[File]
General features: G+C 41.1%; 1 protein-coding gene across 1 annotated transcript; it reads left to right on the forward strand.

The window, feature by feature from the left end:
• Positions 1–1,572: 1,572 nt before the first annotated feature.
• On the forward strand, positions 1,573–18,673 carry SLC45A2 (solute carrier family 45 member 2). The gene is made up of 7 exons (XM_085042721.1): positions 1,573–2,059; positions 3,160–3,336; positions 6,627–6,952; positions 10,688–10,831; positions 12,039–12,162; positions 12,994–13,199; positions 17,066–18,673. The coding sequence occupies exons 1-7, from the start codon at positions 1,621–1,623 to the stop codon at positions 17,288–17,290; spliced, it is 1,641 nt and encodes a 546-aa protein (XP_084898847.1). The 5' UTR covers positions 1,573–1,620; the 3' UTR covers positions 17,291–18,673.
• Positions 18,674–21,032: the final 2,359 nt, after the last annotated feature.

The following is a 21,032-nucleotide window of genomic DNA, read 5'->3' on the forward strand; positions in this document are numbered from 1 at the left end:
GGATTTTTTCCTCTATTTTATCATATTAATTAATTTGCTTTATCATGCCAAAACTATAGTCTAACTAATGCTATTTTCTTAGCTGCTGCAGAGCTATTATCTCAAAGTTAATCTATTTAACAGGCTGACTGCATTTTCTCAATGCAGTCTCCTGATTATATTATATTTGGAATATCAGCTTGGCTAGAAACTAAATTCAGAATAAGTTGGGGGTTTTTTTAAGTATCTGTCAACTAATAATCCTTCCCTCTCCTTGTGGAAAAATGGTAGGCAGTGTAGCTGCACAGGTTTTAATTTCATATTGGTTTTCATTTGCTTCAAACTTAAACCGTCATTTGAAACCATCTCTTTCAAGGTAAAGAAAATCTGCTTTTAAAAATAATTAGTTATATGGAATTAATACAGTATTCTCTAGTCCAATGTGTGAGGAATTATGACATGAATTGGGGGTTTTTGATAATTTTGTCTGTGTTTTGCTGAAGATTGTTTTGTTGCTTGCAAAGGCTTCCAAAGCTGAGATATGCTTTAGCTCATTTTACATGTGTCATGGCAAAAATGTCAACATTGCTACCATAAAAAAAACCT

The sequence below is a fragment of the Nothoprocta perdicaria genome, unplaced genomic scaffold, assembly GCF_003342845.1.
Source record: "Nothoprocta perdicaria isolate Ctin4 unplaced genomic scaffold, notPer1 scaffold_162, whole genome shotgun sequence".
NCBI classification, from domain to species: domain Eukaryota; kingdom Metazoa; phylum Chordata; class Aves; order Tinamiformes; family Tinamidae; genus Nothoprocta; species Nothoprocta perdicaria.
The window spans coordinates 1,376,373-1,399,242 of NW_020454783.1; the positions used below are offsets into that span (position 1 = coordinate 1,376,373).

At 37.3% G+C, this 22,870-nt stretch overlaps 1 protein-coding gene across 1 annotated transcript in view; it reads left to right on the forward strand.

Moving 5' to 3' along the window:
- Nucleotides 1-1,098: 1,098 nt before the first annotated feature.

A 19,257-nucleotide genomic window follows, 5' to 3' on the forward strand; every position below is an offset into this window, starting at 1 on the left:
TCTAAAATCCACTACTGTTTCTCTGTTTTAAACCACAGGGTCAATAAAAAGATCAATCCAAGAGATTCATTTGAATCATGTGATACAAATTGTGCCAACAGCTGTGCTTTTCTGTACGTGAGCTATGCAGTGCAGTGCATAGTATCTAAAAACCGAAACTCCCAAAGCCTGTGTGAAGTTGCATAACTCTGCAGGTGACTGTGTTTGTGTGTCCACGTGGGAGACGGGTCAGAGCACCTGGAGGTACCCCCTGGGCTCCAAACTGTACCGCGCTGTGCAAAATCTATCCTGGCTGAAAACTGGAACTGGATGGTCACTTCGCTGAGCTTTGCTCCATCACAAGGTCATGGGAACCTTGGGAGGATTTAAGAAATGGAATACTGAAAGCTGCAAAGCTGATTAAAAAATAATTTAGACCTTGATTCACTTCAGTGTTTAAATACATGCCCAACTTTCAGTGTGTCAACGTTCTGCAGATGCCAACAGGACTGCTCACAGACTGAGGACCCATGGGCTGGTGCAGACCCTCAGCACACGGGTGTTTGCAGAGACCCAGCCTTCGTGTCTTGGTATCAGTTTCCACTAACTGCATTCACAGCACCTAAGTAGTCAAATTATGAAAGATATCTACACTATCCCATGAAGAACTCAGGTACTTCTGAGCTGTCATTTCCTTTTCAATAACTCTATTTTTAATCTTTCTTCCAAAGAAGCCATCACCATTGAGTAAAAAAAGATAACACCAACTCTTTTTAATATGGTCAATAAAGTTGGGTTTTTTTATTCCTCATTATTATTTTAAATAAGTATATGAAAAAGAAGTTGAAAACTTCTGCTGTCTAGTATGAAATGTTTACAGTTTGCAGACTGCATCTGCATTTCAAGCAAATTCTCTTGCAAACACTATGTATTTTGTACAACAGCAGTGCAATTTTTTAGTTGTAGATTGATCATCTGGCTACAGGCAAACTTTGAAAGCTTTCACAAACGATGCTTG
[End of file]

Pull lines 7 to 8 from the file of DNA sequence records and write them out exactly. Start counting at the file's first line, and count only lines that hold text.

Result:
GGATTTTTTCCTCTATTTTATCATATTAATTAATTTGCTTTATCATGCCAAAACTATAGTCTAACTAATGCTATTTTCTTAGCTGCTGCAGAGCTATTATCTCAAAGTTAATCTATTTAACAGGCTGACTGCATTTTCTCAATGCAGTCTCCTGATTATATTATATTTGGAATATCAGCTTGGCTAGAAACTAAATTCAGAATAAGTTGGGGGTTTTTTTAAGTATCTGTCAACTAATAATCCTTCCCTCTCCTTGTGGAAAAATGGTAGGCAGTGTAGCTGCACAGGTTTTAATTTCATATTGGTTTTCATTTGCTTCAAACTTAAACCGTCATTTGAAACCATCTCTTTCAAGGTAAAGAAAATCTGCTTTTAAAAATAATTAGTTATATGGAATTAATACAGTATTCTCTAGTCCAATGTGTGAGGAATTATGACATGAATTGGGGGTTTTTGATAATTTTGTCTGTGTTTTGCTGAAGATTGTTTTGTTGCTTGCAAAGGCTTCCAAAGCTGAGATATGCTTTAGCTCATTTTACATGTGTCATGGCAAAAATGTCAACATTGCTACCATAAAAAAAACCT

The sequence below is a fragment of the Nothoprocta perdicaria genome, unplaced genomic scaffold, assembly GCF_003342845.1.